GAO Continues its Criticism of Littoral Combat Ships
On Friday, the U.S. Government Accountability Office published a skeptical review of the current state of the Navy's Littoral Combat Ship (LCS) program and its derivative, an up-armored "frigate" version still in planning.
In past studies the GAO has been unsparing in its criticism of the LCS acquisition process and the latest report continues the trend: its recommendation to Congress is to not fund the Navy's two requested LCS ships for procurement in FY2017 on the grounds that "these ships have not demonstrated lethality and survivability capabilities." The office also calls on Congress to require the Department of Defense to strengthen reporting and oversight on the frigate program: "Without adequate oversight, federal funds may not be effectively spent," GAO warns. (As of June 10, both the Senate and House versions of the NDAA fund LCS procurement and frigate development for 2017; neither include language for additional oversight of the frigate program, though the Senate version calls for a complete report on delayed mission package development for the LCS.)
In 2014, then-Defense Secretary Chuck Hagel ordered the Navy to reduce the LCS buy from 52 vessels of two designs to 32, citing declining Navy estimates of the ships' capabilities, and directed the service to look into alternatives "consistent with a frigate." A Navy task force formed to review frigate options, and considered four different options, including new designs, modifications of existing platforms, and a revised LCS-based craft. It selected an LCS with armor and armament additions as a frigate and received his approval to proceed with 52 orders of both the frigate edition and LCS craft.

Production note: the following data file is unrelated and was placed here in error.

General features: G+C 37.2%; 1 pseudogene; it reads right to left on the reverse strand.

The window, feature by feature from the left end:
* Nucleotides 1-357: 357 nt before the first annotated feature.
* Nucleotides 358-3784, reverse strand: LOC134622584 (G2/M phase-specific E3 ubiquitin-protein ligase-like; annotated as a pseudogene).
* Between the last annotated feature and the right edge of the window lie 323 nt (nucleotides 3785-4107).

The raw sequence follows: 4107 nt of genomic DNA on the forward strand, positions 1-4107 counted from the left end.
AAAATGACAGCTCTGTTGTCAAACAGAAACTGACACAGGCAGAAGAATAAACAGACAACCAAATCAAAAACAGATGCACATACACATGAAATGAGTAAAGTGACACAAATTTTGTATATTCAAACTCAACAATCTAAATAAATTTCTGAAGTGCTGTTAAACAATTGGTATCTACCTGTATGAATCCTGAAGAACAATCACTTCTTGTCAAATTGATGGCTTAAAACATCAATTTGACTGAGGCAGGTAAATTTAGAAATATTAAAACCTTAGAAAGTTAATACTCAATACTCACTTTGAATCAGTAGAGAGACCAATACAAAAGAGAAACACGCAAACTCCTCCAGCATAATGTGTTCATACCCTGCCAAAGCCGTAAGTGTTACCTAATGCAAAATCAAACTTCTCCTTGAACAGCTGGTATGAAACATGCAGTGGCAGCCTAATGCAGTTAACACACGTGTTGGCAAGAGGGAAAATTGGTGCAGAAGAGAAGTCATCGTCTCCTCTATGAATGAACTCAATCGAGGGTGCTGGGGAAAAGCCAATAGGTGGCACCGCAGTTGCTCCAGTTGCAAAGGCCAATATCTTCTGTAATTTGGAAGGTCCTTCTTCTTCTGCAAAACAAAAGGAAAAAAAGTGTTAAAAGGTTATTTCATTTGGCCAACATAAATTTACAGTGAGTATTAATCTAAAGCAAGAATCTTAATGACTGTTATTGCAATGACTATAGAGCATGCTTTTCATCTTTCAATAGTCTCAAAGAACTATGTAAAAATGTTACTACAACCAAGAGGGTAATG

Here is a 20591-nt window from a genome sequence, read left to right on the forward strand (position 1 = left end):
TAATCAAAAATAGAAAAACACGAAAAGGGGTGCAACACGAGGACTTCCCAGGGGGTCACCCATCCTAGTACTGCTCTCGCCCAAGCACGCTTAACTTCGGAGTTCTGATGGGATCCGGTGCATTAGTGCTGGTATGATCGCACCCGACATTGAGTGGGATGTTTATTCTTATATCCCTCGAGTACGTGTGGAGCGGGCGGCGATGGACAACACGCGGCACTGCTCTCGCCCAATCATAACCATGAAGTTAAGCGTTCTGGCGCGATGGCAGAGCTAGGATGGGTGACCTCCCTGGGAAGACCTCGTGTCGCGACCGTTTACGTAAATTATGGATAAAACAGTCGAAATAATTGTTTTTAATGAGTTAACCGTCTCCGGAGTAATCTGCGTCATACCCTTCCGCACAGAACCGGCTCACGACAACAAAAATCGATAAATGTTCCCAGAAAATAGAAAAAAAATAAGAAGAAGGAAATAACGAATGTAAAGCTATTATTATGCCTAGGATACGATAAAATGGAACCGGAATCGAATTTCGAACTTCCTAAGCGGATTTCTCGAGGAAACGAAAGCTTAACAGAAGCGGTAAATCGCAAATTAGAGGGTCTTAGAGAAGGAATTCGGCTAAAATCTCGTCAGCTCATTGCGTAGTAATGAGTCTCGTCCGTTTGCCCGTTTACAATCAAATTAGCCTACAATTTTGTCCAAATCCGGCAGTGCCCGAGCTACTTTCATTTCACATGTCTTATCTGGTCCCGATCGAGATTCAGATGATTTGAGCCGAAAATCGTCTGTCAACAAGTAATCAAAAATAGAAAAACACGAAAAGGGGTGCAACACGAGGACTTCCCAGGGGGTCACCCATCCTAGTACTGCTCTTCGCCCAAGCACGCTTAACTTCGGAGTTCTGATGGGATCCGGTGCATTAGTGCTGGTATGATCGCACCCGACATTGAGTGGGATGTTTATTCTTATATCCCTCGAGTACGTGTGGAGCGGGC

Last year, Congress asked GAO to study the selection process leading to the revised "frigate;" GAO writes that the task force selected the least capable of the options it studied, a "minor modified" LCS that did not meet the Navy leadership's original, preferred capability concept for the frigate mission. To reach this decision, they traded off some of the LCS' existing equipment for armor and weaponry, making it "marginally feasible to meet a revised version of [the frigate capability concept] that was less capable than the original concept." It would also retain the hybrid commercial / Navy standard scantlings and hull of the LCS, "which results in the ship having fewer vulnerability mitigation features than a ship built fully to Navy specifications," GAO said.
The Navy frigate task force cited factors of manning costs, construction costs and speed of delivery in choosing the LCS-based options over other available choices, and proponents have noted these points in arguing for the program. Some suggest that it is the best, least costly available option; that previous Navy shipbuilding programs have also been criticized as costly or ineffective at first only to be celebrated later as positive examples; and that the platform will allow for future upgrades to keep up with technological development. RAdm. Peter Fanta, director of surface warfare, has called on the Navy community to "sell the story" of the LCS and frigate program, and to carry on. "It's like every other ship," he said at a symposium in January. "We're building it, we're deploying it and we're figuring out what it can do."
The opinions expressed herein are the author's and not necessarily those of The Maritime Executive.